Torrential rains and flash flooding affected South Florida on Thursday and Friday beneath the disturbance that’s likely to soon become Arthur. Meanwhile, parts of Texas and Louisiana received upward of eight inches of rain from an upper-level weather system that’s racing east to meet its counterpart in the Sunshine State.
It all comes more than two weeks before the official start of hurricane season, which commences on June 1 and lasts through November. But preseason tropical cyclones are becoming increasingly common, and some atmospheric scientists believe this may be linked to warming ocean waters related to human-caused global warming.
Ingredient one: Florida downpours
All eyes were on a cluster of downpours over South Florida early Friday, where a reservoir of moisture lingers along a decaying front. Heavy rains and gusty squalls dropped nearly half a foot of rain on Lower Matecumbe Key on Thursday. More than five inches fell farther southwest on Marathon Key at the airport, its fifth-wettest day on record in the past 20 years.
More intermittent showers and downpours were moving across the island on Friday, with the National Weather Service warning that “visibility of 1 mile in blinding downpours [is] expected.’
Those same heavy rains were targeting the Miami area on Friday, where between 3 and 5 inches had fallen in just three hours’ time. A flash flood warning was issued for parts of the city.
The weather system affecting Florida is a key part of the weather disturbance that the National Hurricane Center estimates has an 80 percent chance of development, and “will likely become a tropical or subtropical storm on Saturday.” An Air Force Reserve Hurricane Hunter Aircraft is scheduled to investigate the system on Saturday.
Ingredient two: Upper-level disturbance over Gulf Coast
Nearly 700 miles to the northwest, a second, more subtle component to the imminent subtropical or tropical storm was producing heavy rain and flash flooding over East Texas and parts of Louisiana.
Up to 8.5 inches of rain fell in Orange County, Tex., with 5.5 inches in Vermilion Parish, La., and 7.66 inches in Tangipahoa Parish. Nearby Saint Tammany Parish measured 6.12 inches.
The National Weather Service in New Orleans issued a flash flood warning, emphasizing a “considerable threat” of heavy rain. ”
“Between 8 and 12 inches of rain have fallen,” read the bulletin, with “additional rainfall amounts of 1 to 3 inches [possible.]”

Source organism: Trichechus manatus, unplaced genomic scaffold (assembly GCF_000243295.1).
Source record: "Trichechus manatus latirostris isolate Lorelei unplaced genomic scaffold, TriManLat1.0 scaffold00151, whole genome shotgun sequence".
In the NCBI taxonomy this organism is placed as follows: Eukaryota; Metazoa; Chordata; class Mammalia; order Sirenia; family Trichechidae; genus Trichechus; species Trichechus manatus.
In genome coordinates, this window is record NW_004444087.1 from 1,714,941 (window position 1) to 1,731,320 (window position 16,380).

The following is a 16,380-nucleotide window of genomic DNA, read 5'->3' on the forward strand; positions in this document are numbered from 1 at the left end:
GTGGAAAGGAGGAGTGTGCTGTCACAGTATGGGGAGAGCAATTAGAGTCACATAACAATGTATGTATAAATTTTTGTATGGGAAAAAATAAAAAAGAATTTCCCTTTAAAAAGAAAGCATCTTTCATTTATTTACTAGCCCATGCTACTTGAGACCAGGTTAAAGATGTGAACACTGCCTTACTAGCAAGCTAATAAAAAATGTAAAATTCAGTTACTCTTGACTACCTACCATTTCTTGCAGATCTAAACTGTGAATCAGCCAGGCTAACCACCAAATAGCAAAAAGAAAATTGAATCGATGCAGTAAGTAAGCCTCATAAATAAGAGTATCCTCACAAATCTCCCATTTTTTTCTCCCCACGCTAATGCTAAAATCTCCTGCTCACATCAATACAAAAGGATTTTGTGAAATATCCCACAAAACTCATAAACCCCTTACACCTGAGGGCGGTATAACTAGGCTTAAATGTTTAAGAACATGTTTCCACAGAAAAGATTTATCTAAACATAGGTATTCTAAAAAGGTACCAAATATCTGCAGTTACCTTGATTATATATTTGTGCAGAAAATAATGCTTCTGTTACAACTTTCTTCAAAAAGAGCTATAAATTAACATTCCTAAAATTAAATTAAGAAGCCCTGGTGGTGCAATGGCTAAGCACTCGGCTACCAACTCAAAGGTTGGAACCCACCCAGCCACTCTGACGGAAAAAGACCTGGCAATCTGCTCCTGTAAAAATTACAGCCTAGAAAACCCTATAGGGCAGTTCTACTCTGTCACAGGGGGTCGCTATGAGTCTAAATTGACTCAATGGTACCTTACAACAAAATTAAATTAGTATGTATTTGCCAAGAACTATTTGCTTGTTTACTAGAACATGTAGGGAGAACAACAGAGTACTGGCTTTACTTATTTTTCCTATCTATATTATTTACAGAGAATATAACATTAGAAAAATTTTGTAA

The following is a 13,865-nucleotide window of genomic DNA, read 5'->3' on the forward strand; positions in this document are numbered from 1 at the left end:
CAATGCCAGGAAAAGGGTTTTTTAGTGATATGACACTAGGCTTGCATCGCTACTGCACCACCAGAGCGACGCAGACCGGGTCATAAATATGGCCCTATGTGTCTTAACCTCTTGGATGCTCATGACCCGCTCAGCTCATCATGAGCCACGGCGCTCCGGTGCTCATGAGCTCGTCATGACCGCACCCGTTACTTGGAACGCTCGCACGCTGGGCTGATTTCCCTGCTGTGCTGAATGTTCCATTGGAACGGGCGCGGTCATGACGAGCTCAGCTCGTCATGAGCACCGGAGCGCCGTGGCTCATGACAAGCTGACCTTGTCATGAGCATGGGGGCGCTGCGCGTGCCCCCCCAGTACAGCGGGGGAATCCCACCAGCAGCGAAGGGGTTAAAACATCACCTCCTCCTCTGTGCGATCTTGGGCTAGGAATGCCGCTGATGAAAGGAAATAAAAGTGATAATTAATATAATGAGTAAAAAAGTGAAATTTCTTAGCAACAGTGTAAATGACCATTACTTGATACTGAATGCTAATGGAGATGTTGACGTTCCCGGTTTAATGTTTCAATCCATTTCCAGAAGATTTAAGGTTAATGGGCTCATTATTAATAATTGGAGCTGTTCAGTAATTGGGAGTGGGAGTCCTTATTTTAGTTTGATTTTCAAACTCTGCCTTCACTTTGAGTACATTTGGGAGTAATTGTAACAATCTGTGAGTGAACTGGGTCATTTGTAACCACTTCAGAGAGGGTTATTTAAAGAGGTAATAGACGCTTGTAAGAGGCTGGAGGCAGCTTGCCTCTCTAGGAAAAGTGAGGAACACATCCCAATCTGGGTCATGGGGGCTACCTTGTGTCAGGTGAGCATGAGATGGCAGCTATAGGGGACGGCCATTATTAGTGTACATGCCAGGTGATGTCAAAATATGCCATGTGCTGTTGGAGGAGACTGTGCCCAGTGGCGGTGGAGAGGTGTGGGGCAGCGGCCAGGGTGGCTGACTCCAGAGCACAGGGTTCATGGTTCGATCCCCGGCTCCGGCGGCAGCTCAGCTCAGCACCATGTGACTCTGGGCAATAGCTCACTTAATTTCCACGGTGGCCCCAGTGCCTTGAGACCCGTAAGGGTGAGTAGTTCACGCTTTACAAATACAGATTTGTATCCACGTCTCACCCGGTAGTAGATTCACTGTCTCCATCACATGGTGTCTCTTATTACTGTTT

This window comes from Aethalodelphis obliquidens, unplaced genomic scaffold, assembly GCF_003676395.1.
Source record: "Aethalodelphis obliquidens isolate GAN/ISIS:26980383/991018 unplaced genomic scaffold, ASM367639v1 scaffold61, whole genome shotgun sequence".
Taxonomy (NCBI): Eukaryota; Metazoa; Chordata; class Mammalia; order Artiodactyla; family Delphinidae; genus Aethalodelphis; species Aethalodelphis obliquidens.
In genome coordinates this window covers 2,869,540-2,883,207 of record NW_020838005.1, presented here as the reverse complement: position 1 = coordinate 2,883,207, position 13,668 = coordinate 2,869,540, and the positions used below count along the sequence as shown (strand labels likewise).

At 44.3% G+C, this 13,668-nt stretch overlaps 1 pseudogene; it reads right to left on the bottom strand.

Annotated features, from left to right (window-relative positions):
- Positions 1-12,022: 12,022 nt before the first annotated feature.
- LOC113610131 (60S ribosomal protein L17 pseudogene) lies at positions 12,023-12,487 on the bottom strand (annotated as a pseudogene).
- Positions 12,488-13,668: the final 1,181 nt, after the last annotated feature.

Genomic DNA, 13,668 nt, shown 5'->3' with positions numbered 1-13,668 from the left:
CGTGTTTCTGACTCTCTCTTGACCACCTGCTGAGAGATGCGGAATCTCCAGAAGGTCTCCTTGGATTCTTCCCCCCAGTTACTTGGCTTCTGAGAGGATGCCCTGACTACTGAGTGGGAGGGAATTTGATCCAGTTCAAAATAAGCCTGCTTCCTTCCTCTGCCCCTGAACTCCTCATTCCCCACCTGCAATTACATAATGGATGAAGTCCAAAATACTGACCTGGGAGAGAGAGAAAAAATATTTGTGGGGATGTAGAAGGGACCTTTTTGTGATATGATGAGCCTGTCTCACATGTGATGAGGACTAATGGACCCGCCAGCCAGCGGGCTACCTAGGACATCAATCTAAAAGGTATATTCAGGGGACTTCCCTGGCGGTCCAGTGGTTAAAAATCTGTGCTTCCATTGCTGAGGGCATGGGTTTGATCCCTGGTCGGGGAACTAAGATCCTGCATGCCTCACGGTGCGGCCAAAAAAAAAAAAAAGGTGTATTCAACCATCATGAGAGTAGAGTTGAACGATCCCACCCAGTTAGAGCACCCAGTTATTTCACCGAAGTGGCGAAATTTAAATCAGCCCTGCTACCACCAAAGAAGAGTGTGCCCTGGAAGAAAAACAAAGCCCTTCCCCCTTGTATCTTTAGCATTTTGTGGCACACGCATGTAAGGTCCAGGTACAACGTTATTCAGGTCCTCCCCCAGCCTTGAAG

That second batch of excessive rainfall stems from a weak lobe of upper-level support passing overhead that will eventually enhance rising motion over Florida, and contribute to the growth of the developing storm.
Ingredient 3: Upper low slips south
Ingredient three was over the Pacific Northwest on Friday morning, appearing as a rather harmless high-altitude wave of low pressure and cold air that will intensify dramatically as it moves over the Northern Plains on Saturday.
As it strengthens, it will take a turn somewhere over the East or Southeast, where it will get stuck for several days next week while bringing cool, unsettled conditions.
This area of low pressure in the upper atmosphere will help intensify the downstream surface disturbance east of South Florida. That increases the odds of a subtropical storm forming and moving to the northeast.
It will also probably affect the steering of any subtropical system, scooting it out to sea.
Subtropical system will probably head out to sea
The subtropical storm, which would have characteristics of a tropical storm and a traditional mid-latitude storm, is anticipated to head northeast, away from the Florida coast. However, it could bring choppy waves and dangerous rip currents from Florida to the Carolinas between Sunday and late Tuesday. Any showers or gusty winds from the storm would probably only reach as far west as the Outer Banks on Sunday night or Monday.
Many systems that form this early in the year are subtropical, since their internal structure and formative processes aren’t fully tropical in origin. If conditions are right, though, they can transition into purely tropical storms over time.